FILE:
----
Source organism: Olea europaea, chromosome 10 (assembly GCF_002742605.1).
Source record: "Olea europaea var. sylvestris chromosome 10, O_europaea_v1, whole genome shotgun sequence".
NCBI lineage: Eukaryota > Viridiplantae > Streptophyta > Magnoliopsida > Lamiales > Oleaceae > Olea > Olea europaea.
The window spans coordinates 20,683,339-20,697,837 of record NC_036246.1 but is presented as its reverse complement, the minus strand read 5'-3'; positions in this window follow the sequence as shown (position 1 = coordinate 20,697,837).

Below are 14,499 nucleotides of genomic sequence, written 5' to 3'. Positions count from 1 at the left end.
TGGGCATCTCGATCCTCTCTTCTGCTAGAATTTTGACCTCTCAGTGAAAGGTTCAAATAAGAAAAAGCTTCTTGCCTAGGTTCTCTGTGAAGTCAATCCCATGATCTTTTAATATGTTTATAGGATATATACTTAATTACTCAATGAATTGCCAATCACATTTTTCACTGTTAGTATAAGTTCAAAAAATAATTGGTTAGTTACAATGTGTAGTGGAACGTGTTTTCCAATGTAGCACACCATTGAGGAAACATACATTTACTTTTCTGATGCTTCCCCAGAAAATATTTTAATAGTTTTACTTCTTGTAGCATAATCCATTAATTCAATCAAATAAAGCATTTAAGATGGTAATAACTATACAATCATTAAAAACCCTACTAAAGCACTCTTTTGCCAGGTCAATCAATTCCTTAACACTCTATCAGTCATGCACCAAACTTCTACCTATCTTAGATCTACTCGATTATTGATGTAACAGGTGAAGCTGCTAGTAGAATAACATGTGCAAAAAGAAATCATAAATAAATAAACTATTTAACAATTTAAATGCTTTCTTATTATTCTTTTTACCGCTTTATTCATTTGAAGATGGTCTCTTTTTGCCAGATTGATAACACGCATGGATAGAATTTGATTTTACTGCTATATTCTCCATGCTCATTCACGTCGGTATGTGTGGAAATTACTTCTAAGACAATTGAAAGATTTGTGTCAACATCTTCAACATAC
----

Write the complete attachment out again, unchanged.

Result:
Source organism: Olea europaea, chromosome 10 (assembly GCF_002742605.1).
Source record: "Olea europaea var. sylvestris chromosome 10, O_europaea_v1, whole genome shotgun sequence".
NCBI lineage: Eukaryota > Viridiplantae > Streptophyta > Magnoliopsida > Lamiales > Oleaceae > Olea > Olea europaea.
The window spans coordinates 20,683,339-20,697,837 of record NC_036246.1 but is presented as its reverse complement, the minus strand read 5'-3'; positions in this window follow the sequence as shown (position 1 = coordinate 20,697,837).

Below are 14,499 nucleotides of genomic sequence, written 5' to 3'. Positions count from 1 at the left end.
TGGGCATCTCGATCCTCTCTTCTGCTAGAATTTTGACCTCTCAGTGAAAGGTTCAAATAAGAAAAAGCTTCTTGCCTAGGTTCTCTGTGAAGTCAATCCCATGATCTTTTAATATGTTTATAGGATATATACTTAATTACTCAATGAATTGCCAATCACATTTTTCACTGTTAGTATAAGTTCAAAAAATAATTGGTTAGTTACAATGTGTAGTGGAACGTGTTTTCCAATGTAGCACACCATTGAGGAAACATACATTTACTTTTCTGATGCTTCCCCAGAAAATATTTTAATAGTTTTACTTCTTGTAGCATAATCCATTAATTCAATCAAATAAAGCATTTAAGATGGTAATAACTATACAATCATTAAAAACCCTACTAAAGCACTCTTTTGCCAGGTCAATCAATTCCTTAACACTCTATCAGTCATGCACCAAACTTCTACCTATCTTAGATCTACTCGATTATTGATGTAACAGGTGAAGCTGCTAGTAGAATAACATGTGCAAAAAGAAATCATAAATAAATAAACTATTTAACAATTTAAATGCTTTCTTATTATTCTTTTTACCGCTTTATTCATTTGAAGATGGTCTCTTTTTGCCAGATTGATAACACGCATGGATAGAATTTGATTTTACTGCTATATTCTCCATGCTCATTCACGTCGGTATGTGTGGAAATTACTTCTAAGACAATTGAAAGATTTGTGTCAACATCTTCAACATAC